Ad-Hoc Reporting Improves Visibility into Numbers

What is ad-hoc reporting?

Ad-hoc reporting refers to a process that is designed to answer a single, specific business question. Users can create a report that does not already exist or choose to drill deeper into a static report to get details about accounts, transactions, or records.

Ad-hoc reports are financial reports created for one-time use. Today’s volumes of data and modern tools make it possible for employees to analyze data on an as-needed basis to answer specific business questions. Instead of waiting for scheduled reports, this allows business queries to be answered on-the-spot.

Sometimes specific business questions need to be answered quickly. With ad-hoc analysis, decision-makers obtain insights more rapidly, allowing them to make decisions flexibly and with as accurate information as possible.

Ad hoc reporting vs. structured reporting – what’s the difference?

Structured reports tend to use a formalized reporting template. Ad hoc reports, on the other hand, are generated on a needs-basis, so they tend to differ in their shape and subject matter.

Structured reports, also known as static reports, tend to be more formatted and are distributed to a larger audience. They are typically used to keep stakeholders informed on a regular basis regarding certain parameters.

Ad-hoc analyses on the other hand are produced once and are shared with a smaller audience in order to address a specific pain point or question. Are sales lower than usual? Why did we overspend this month? These are examples of time-specific questions that may arise and can be answered using ad-hoc reports.

Why produce ad-hoc reports?

There are a multitude of reasons to produce ad-hoc reports. However, the most common reasons tend to be:

  • There’s some aspect of a regular report that needs to be further examined
  • Management requests more information about a specific issue or dataset
  • Some event or trigger requires looking into the numbers

Things to keep in mind when producing an ad-hoc report

1.       Identify the question you’re supposed to be answering
When you’re putting together your ad-hoc report, always keep at the forefront of your mind what it is that you’re attempting to address. Knowing why you need it and how it can drive the organization forward is vital for ad hoc reporting. Each ad hoc report should ideally have at least one specific goal that you’re aiming to address.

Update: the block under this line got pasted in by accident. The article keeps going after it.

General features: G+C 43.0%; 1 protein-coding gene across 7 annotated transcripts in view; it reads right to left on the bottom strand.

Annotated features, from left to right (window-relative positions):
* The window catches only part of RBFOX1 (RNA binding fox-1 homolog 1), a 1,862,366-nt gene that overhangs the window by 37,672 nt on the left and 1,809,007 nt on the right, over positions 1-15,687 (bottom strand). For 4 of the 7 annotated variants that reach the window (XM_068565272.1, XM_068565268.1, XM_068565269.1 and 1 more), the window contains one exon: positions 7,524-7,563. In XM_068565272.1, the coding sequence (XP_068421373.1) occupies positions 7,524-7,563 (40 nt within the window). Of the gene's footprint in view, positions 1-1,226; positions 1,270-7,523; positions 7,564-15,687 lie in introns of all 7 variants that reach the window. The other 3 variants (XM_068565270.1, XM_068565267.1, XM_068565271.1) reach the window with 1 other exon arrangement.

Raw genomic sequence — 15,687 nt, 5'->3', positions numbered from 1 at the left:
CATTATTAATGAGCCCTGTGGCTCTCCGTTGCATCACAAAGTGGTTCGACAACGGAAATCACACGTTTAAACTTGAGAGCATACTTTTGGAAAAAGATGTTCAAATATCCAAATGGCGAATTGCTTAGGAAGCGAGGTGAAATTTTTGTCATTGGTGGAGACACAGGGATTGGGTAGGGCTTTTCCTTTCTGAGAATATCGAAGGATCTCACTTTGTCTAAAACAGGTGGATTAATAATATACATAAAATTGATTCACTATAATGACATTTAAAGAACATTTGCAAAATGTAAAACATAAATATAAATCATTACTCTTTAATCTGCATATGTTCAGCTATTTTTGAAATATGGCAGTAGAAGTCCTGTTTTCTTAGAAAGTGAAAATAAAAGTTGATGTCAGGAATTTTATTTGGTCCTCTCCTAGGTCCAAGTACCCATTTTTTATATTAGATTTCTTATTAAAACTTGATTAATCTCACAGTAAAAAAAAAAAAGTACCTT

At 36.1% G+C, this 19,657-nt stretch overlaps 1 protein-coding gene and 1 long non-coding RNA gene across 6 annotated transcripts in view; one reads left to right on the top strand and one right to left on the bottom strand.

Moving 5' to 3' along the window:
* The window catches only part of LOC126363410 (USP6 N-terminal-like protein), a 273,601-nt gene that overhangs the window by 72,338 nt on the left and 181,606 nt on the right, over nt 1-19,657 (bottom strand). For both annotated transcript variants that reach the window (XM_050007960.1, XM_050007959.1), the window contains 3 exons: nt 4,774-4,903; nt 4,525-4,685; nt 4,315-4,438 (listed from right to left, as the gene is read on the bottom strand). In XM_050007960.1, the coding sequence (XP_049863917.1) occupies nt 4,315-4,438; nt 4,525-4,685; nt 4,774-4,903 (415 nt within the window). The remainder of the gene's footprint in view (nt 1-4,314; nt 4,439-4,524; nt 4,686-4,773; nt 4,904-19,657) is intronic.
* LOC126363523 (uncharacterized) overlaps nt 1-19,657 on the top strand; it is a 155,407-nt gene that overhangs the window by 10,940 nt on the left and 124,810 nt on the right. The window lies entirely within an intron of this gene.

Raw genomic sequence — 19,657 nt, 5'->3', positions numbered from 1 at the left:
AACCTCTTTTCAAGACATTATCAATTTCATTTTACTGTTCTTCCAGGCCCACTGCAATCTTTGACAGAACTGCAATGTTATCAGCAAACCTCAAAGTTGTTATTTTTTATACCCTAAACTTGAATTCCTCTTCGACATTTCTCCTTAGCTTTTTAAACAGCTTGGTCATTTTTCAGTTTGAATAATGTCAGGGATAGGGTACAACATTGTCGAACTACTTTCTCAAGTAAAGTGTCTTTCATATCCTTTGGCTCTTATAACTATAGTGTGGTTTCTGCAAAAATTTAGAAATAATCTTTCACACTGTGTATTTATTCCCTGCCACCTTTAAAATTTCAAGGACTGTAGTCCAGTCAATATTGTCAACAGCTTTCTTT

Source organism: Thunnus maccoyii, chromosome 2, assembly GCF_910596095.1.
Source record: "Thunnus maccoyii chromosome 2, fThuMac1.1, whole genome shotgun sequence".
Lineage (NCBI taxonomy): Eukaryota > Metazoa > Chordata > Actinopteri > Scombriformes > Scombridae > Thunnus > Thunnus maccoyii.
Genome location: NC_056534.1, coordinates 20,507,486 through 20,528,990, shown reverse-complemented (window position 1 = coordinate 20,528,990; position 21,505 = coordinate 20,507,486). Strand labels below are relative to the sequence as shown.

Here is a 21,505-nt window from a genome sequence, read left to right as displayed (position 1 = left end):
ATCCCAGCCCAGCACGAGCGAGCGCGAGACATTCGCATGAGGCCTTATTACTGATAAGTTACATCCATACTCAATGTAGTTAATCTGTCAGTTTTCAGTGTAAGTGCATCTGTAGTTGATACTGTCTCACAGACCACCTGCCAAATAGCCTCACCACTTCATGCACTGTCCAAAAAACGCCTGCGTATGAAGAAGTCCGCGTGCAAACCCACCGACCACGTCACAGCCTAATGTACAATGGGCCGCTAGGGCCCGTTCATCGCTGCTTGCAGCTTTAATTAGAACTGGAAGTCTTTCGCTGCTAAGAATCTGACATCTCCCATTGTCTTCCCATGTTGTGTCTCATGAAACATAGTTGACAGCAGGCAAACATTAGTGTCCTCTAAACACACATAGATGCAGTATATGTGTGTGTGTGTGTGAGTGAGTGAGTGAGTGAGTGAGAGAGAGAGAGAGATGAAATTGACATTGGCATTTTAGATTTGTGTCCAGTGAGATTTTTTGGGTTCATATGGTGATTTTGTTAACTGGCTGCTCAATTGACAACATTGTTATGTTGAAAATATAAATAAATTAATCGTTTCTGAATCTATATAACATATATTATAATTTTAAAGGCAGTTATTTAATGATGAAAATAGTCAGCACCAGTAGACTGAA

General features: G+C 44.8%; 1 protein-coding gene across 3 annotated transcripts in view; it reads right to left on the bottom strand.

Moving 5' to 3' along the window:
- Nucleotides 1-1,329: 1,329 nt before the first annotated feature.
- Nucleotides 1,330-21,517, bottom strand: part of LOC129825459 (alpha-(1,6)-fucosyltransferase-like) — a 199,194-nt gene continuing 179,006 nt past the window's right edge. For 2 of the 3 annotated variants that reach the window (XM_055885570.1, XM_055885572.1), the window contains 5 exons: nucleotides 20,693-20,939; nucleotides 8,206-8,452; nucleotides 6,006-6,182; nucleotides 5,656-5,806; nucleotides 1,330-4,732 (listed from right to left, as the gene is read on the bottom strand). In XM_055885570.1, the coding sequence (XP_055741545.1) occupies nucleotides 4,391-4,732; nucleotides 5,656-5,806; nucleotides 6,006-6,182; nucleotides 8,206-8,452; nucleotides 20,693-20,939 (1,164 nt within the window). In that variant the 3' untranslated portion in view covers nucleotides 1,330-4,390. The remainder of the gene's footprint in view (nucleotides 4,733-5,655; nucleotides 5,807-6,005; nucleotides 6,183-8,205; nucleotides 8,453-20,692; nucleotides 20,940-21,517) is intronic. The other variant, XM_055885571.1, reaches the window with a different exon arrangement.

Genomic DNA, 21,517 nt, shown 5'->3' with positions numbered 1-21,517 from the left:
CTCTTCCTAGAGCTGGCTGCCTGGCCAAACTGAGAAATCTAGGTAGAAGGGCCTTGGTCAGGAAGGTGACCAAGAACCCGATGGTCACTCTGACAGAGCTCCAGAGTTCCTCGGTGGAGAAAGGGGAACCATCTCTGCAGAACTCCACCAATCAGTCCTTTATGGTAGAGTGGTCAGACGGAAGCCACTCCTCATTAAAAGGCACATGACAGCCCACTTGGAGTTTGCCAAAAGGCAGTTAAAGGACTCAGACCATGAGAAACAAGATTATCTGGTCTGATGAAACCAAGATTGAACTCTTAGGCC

2.       Remember the acronym KISS? (Keep it simple stupid)

Set a general theme for the report so that you can design it in such a way that it doesn’t overload the reader with too many details. So, go over your report and determine what the focus is and design it in such a way that it revolves around this focus without diverging too often. If you have too many data elements in the report, it might make sense to break it up into multiple reports.

Common ad-hoc reporting tools

Ad-hoc reporting is a feature that can be found in many BI systems and tools. Many BI tools such as Tableau, Sisense, and Domo offer some self-service reporting. Some create separate applications for ad hoc tools, while others offer an add-on.

Ad hoc reports can also be generated within Excel. This is a common and preferred method by many SMBs who don’t utilize BI tools, and even amongst some who do. Many users rely on the platform to save data extracts in Excel and use the variety of formulas and pivot tables that exist to get the data they need as they need it. Ad hoc excel reports are quite common and tend to be the norm- finance professionals can easily build a pivot table report with many fields in the filter area, and then use that information to answer just about any ad hoc inquiry requested by managers.

Issues with ad-hoc reporting

When producing ad-hoc reports, there are a few common issues that may arise:

1.       Incomplete data

Having some — but not all — of your data in one place can serve as a limitation of ad hoc reporting. If you’re looking at siloed or partial data, reports may be insufficient as they only represent a small part of the fuller, bigger picture.

2.       Lack of data governance

Data governance refers to the varying elements that are necessary to create consistency in handling organizational data. Since ad-hoc reports can be tailored to meet specific needs and interests, they may create insights that clash with other reports.

3.       Data availability

For things to work, everyone needs to be using the same underlying data. If this data varies and fluctuates within one organization, you’ll see many issues arising. If different people work with different underlying datasets, what will result is conflicting responses, inadequate solutions, and delayed decisions.

Enhancing ad-hoc reporting with DataRails

BI tools and the standard Excel can be great for ad hoc reporting, but with DataRails ad-hoc reporting can truly be taken to the next level.

DataRails can greatly improve the ad-hoc reporting process. With DataRails, users can continue to produce reports in Excel while leveraging the benefits of a connected centralized database of all organizational numbers. This means that instead of having to manually aggregate numbers for a particular cost center or branch, all the numbers are automatically synced within the DataRails database and can be pulled into Excel. Users can keep producing ad hoc reports within Excel while being able to pull information automatically from any system or source of information.

This way, users keep working on ad-hoc reports as they’re used to while benefiting from an extended Excel environment that allows them to build on top of existing processes instead of having to replace them.